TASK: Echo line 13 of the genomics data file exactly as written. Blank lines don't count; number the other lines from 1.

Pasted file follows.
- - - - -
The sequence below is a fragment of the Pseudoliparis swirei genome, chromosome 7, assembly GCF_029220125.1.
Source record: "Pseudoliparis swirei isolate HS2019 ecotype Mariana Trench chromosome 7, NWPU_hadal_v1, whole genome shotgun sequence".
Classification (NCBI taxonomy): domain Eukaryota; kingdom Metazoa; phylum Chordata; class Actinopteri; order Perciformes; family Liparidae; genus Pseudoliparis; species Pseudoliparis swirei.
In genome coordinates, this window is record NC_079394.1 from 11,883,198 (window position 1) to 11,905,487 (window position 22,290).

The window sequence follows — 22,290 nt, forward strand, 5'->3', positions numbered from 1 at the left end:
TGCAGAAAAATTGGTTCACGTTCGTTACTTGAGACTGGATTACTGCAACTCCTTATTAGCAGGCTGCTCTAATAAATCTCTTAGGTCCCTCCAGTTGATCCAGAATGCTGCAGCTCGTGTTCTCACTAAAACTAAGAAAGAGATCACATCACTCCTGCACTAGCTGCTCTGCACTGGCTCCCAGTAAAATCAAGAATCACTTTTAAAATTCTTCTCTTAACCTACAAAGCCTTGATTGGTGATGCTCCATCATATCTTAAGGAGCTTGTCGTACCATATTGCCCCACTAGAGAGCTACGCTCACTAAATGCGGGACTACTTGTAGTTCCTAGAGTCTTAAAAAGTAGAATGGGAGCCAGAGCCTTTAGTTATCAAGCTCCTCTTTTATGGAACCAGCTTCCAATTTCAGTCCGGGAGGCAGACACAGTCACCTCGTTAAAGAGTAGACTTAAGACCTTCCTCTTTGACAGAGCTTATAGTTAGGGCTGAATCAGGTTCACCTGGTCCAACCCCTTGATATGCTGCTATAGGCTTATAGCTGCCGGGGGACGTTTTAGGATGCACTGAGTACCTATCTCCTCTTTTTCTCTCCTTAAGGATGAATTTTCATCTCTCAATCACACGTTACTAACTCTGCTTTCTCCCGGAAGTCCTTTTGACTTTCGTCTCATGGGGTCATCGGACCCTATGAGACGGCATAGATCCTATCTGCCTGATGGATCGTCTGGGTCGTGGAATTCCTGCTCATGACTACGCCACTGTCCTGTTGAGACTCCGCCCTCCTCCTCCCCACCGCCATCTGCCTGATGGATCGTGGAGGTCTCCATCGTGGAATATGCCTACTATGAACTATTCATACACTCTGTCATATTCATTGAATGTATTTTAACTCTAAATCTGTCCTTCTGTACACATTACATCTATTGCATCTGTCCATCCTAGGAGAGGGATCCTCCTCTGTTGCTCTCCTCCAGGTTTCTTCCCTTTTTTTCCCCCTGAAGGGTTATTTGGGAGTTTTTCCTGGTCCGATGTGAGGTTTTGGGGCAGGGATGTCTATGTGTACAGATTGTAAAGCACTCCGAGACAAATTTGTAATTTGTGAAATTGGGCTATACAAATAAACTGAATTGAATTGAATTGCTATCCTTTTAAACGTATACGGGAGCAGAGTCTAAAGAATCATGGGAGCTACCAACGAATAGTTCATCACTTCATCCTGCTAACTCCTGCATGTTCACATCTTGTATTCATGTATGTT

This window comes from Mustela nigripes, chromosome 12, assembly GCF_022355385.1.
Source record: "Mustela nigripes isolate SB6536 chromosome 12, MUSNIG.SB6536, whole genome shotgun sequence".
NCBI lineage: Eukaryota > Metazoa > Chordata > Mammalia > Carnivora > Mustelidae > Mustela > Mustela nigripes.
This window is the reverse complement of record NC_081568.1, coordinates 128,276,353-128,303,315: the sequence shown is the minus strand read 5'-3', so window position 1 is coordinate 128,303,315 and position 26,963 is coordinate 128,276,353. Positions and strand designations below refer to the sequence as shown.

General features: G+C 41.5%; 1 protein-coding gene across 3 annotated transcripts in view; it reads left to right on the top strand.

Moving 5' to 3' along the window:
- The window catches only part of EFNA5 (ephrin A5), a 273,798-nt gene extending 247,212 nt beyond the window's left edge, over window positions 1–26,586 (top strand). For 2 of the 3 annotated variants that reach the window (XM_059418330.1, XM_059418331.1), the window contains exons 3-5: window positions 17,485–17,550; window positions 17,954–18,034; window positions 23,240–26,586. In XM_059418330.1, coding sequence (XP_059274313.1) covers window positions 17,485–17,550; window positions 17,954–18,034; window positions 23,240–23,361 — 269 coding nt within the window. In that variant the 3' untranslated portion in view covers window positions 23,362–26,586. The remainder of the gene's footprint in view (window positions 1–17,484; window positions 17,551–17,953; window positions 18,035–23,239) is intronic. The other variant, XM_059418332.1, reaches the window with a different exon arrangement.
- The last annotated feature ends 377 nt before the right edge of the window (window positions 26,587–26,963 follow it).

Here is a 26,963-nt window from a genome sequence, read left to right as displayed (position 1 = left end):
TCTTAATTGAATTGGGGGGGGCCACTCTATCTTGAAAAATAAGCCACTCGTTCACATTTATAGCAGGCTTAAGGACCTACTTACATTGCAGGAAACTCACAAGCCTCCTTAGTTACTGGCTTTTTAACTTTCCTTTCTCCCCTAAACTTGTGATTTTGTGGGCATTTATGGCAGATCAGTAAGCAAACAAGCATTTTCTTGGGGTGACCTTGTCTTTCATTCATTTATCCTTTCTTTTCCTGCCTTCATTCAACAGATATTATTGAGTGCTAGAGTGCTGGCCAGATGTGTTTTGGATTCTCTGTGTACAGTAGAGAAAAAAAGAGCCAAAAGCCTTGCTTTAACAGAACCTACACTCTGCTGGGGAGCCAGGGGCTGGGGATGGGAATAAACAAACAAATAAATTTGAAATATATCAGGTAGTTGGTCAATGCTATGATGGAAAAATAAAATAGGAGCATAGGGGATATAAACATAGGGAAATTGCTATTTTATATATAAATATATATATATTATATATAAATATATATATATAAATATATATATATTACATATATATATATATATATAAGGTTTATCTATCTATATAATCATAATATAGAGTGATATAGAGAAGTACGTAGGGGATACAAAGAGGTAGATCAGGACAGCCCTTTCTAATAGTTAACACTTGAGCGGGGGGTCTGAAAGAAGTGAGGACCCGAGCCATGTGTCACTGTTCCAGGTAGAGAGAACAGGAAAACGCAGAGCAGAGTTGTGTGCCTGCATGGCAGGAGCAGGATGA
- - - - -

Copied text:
- The window catches only part of EFNA5 (ephrin A5), a 273,798-nt gene extending 247,212 nt beyond the window's left edge, over window positions 1–26,586 (top strand). For 2 of the 3 annotated variants that reach the window (XM_059418330.1, XM_059418331.1), the window contains exons 3-5: window positions 17,485–17,550; window positions 17,954–18,034; window positions 23,240–26,586. In XM_059418330.1, coding sequence (XP_059274313.1) covers window positions 17,485–17,550; window positions 17,954–18,034; window positions 23,240–23,361 — 269 coding nt within the window. In that variant the 3' untranslated portion in view covers window positions 23,362–26,586. The remainder of the gene's footprint in view (window positions 1–17,484; window positions 17,551–17,953; window positions 18,035–23,239) is intronic. The other variant, XM_059418332.1, reaches the window with a different exon arrangement.